Vicki Cobb, author of many nonfiction books for children, attended the Skinny Awards last night. The dinner is an annual fundraiser for Class Size Matters, Néw York’s most dynamic advocacy group for children, parents, teachers, and public schools. It operates on a shoestring but has had national impact through the efforts of its leader, Leonie Haimson, to support class size reduction, to fight high-stakes testing, and to defend student privacy from corporate data mining.

The Skinny Awards are a direct contrast to billionaire Eli Broad’s “Broad Award,” given to the urban district or charter chain that has most vigorously implemented corporate reform. The Skinny Awards go to those who fight for high-quality public education for all and who oppose the corporate assault on public schools.

Vicki decided, as she watched and listened, that she was observing the birth of a movement for civil disobedience. Not called into being by billionaires or the powerful, but led by grassroots parents, teachers, and principals.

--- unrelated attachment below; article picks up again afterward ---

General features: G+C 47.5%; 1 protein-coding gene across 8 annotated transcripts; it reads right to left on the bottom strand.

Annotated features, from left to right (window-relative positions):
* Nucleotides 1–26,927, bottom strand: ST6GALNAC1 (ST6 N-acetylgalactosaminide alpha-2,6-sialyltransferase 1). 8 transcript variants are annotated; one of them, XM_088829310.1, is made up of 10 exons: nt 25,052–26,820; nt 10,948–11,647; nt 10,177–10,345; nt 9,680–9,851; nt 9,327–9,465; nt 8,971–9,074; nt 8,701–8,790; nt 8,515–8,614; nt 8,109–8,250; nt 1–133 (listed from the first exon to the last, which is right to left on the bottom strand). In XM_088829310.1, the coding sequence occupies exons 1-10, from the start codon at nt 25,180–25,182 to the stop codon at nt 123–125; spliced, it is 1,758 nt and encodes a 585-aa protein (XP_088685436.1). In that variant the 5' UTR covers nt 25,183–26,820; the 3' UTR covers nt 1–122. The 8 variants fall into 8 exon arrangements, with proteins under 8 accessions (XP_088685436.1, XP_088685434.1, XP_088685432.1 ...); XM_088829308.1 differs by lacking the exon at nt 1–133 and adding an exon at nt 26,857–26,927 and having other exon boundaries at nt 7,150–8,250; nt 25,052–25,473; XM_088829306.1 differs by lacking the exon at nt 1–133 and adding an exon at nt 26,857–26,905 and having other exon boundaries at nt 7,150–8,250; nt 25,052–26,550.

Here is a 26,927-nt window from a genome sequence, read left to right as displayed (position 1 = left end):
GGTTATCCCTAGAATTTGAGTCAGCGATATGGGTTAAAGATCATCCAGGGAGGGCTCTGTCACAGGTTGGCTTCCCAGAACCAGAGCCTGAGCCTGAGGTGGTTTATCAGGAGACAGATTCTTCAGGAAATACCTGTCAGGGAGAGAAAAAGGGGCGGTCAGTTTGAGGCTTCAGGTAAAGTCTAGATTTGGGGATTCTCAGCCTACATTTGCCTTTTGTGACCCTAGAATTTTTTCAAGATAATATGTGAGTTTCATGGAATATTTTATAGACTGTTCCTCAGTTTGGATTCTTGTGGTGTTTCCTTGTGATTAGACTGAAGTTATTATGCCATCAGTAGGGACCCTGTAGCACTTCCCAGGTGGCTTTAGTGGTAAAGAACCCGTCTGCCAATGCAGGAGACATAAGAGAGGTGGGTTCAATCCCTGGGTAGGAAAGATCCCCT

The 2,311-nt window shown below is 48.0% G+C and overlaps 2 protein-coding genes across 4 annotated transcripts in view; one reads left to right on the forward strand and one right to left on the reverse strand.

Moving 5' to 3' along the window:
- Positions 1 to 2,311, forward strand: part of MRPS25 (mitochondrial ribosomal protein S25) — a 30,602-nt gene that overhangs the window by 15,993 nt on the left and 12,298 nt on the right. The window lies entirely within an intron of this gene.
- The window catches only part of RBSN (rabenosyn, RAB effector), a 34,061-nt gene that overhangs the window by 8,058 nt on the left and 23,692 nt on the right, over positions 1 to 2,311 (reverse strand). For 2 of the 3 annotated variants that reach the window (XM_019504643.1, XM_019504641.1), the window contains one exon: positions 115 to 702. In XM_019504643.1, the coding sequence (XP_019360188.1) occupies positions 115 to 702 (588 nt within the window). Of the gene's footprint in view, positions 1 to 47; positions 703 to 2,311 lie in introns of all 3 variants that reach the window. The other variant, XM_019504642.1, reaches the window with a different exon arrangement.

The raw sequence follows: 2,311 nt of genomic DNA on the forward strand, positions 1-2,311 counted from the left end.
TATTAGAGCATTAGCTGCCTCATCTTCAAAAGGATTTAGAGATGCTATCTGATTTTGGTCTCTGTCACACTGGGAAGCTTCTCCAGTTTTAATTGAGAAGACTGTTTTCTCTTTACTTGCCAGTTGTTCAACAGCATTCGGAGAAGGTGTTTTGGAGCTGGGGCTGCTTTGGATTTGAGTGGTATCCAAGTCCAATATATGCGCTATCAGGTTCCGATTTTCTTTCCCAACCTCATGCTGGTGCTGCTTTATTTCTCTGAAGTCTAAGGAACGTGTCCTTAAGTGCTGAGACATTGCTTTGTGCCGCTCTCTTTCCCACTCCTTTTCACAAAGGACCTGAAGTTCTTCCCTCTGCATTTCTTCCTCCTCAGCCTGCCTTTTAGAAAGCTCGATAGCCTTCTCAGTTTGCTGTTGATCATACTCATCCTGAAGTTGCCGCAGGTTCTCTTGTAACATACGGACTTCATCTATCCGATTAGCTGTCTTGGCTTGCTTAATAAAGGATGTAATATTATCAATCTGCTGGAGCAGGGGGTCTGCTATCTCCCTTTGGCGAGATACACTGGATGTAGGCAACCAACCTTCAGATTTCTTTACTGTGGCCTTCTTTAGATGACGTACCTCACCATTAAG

She writes:

“The havoc wrought by corporate group-think on education can well cost us a generation of thinkers and doers and risk takers. Our children can’t be written off as the cost of doing business.

“This has awakened a sleeping giant in the population. Opt-out is political. It is democratic. The people are rising up against oppression. It is the only way to make politicians and the billionaires funding this disruption to take notice. If they don’t, watch; there will be further unrest.

“I am honored and energized to add my voice to the opt-out movement fighting for the minds of our children and the future of America.”